Listen on Apple Podcasts | Listen on Google Play Music
In the sense that high-speed transmission lines connecting computerized boxes are the stock market, it’s boxes and lines.
Also, stock exchange IEX, the investors exchange, hosts a podcast called Boxes and Lines that’s moderated by co-founder Ronan Ryan and John “JR” Ramsay, IEX’s chief market policy officer. I joined them for the most recent edition (about 30 mins of jocularity and market structure).
Realize, the stock market is not in New York City. It’s in New Jersey housed in state-of-the-art colocation facilities at Mahwah, Carteret and Secaucus. It’s bits and bytes, boxes and lines.
What’s not is the disclosure standard for institutional investors. We wrote about the SEC’s sudden, bizarre move to exclude about 90% of them from disclosing holdings.
The current standard, which legitimizes the saying “good enough for government work,” is 45 days after the end of the quarter for everybody managing $100 million or more.
We filed our comment letter Monday. It’ll post here at some point, where you can see all comments. You can read it here now.
The government’s job is to provide a transparent and fair playing field. Yet the same SEC regulates the stock market located in New Jersey. Boxes and lines.
FB, AAPL, AMZN, NFLX, GOOG, GOOGL, MSFT, AMD, TSLA and SHOP alone trade over 2.5 MILLION times, over $80 billion worth of stock. Every day.
And the standard for measuring who owns the stock is 45 days past the end of each quarter. A quarter has about 67 trading days, give or take. Add another 30 trading days. Do the math. That’s 250 million trades, about $7.9 trillion of dollar-flow. In 10 stocks.
Why should the market function at the speed of light while investors report shareholdings at the speed of smell? Slower, really.
Do we really need to know who owns stocks? The constituency deserving transparency most is the only other one in the market with large regulatory disclosure requirements: Public companies.
They have a fiduciary responsibility to their owners. The laws require billions of dollars of collective spending by public companies on financial performance and governance.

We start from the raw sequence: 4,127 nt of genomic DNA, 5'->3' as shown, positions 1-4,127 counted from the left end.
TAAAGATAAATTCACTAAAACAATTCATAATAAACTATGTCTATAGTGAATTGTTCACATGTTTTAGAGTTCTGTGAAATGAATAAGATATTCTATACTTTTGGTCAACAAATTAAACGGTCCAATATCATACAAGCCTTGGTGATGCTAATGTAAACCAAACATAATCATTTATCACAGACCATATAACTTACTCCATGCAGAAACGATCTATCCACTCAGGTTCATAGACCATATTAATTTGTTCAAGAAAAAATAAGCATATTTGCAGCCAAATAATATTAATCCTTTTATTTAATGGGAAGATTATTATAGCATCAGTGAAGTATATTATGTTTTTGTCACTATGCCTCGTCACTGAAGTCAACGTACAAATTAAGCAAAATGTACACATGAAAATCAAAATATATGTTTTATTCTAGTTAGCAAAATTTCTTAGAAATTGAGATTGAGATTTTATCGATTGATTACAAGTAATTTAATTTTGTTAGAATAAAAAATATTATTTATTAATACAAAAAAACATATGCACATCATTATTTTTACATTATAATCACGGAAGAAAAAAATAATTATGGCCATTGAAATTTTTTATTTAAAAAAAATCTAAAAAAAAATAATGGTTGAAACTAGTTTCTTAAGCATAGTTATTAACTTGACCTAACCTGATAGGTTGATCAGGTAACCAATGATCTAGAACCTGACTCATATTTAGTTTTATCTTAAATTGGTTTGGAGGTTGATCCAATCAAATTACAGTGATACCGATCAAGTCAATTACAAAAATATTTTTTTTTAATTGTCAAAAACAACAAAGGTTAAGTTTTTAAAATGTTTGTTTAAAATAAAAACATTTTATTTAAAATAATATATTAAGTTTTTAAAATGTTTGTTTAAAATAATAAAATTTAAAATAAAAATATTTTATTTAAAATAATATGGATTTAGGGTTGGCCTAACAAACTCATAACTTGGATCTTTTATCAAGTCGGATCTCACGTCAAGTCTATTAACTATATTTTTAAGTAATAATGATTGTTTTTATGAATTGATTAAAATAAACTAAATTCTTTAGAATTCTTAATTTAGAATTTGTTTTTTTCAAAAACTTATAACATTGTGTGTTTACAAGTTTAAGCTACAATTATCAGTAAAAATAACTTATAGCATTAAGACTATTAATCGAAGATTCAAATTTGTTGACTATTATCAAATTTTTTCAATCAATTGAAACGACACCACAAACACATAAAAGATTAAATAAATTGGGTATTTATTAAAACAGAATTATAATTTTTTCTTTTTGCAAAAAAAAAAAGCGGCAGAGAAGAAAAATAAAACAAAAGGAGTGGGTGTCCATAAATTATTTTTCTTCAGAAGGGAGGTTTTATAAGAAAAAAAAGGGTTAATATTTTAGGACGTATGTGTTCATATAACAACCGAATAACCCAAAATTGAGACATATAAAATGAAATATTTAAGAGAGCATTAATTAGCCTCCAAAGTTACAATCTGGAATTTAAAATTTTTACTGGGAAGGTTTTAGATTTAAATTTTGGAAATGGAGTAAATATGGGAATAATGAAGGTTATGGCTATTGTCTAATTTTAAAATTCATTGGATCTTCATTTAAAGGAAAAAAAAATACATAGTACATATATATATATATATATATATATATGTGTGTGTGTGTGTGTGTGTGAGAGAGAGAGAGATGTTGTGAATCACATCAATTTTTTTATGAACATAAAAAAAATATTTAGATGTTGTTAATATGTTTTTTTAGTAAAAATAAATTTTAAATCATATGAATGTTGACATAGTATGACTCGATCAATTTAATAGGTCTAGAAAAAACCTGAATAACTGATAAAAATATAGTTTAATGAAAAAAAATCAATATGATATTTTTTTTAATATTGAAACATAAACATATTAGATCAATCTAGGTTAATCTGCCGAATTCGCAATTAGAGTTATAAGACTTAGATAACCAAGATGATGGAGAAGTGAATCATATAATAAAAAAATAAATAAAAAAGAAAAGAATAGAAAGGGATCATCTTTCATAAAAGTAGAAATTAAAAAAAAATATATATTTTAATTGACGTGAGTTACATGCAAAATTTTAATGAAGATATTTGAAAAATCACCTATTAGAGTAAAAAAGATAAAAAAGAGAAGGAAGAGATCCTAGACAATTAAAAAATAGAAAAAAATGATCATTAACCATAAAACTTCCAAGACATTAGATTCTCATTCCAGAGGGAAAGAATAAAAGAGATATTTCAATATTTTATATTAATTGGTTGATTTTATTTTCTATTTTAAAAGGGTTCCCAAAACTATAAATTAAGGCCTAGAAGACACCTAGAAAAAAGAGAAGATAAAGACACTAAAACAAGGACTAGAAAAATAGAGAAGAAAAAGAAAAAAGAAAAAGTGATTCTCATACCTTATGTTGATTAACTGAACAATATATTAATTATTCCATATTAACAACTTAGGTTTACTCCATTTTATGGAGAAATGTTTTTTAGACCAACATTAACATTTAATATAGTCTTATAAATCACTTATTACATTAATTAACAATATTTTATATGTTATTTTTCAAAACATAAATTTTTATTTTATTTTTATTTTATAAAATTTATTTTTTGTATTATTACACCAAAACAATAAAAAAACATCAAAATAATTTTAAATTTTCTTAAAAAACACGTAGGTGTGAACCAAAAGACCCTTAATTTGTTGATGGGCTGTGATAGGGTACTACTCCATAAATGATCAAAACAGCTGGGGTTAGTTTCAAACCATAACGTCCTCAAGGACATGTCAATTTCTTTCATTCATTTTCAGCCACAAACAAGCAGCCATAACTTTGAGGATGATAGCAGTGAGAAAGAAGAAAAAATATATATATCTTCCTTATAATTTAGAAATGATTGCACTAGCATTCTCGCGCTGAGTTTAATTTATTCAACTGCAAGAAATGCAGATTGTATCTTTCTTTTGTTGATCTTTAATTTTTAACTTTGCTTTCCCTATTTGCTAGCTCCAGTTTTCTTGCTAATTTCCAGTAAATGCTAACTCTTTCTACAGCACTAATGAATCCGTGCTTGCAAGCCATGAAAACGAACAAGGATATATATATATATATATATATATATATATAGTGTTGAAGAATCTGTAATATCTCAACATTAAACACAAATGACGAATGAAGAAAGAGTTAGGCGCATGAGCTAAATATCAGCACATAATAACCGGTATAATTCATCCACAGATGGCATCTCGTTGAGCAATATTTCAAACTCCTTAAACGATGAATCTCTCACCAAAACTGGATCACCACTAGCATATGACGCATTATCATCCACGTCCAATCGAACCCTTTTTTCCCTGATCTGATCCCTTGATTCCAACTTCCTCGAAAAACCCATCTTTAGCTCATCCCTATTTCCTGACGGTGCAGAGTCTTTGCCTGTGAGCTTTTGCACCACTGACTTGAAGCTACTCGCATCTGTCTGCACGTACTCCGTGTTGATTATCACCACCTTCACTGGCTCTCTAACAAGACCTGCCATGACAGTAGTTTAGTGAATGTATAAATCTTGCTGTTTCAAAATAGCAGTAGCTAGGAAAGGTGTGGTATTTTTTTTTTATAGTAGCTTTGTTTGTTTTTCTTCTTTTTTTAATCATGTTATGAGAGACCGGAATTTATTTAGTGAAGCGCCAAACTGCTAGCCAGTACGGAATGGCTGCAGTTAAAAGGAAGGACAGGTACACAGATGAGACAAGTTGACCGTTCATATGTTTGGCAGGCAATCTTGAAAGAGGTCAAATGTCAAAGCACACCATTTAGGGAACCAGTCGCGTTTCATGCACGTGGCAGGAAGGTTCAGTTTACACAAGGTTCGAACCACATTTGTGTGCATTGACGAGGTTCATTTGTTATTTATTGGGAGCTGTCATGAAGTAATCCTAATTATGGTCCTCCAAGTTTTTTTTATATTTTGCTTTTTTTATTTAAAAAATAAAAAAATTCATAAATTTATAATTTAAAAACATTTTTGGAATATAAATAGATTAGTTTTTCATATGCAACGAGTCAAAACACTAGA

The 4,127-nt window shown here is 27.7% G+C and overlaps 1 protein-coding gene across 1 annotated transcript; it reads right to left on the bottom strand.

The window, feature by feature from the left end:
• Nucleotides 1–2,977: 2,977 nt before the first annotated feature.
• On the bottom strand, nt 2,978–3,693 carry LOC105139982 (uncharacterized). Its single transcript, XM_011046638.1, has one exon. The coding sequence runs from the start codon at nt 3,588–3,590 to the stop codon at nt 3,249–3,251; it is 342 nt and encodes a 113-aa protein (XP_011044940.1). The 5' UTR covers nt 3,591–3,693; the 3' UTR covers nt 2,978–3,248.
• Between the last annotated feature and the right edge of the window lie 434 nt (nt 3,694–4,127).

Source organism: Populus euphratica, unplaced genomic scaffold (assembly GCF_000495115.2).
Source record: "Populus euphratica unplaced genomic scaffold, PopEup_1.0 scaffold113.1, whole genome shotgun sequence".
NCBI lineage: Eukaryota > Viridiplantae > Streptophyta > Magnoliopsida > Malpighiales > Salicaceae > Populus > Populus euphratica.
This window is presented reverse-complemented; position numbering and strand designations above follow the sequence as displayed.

How incoherent would it be if regulations demand companies disgorge expensive data to unknown holders?
As to retail money, the Securities Act of 1933, the legislative basis for now decades of amendments and regulation, had its genesis in protecting Main Street from fraud and risk. The principal weapon in that effort has long been transparency.
Now, the good news is we don’t depend on owners to understand prices. It’s not the right way to see the market now.
Take TSLA, now the world’s most actively traded – we believe – individual stock. SPY trades more but it’s an ETF. Active money has been selling it. But shorting is down, Passive Investment is down 21% the past week. TSLA won’t fall far if Passives stay put.
That’s market structure. It’s the most relevant measurement technique for modern markets. It turns boxes and lines into predictive behavioral signals.
Investors, that’s what Market Structure EDGE offers, to help you make better decisions.
Predictive analytics are superior to peering into the long past to see what people were doing eons ago in market-structure years. Still, that doesn’t mean the SEC should throw out ownership transparency, leaving issuers with empty boxes and wandering lines.
PS – Speaking of market structure, if you read last week’s blog, we said Industrials would likely be down. They are. And Patterns say there’s more to come. In fact, the market signals coming modest weakness. The Big One is lurking again but it’s not at hand yet.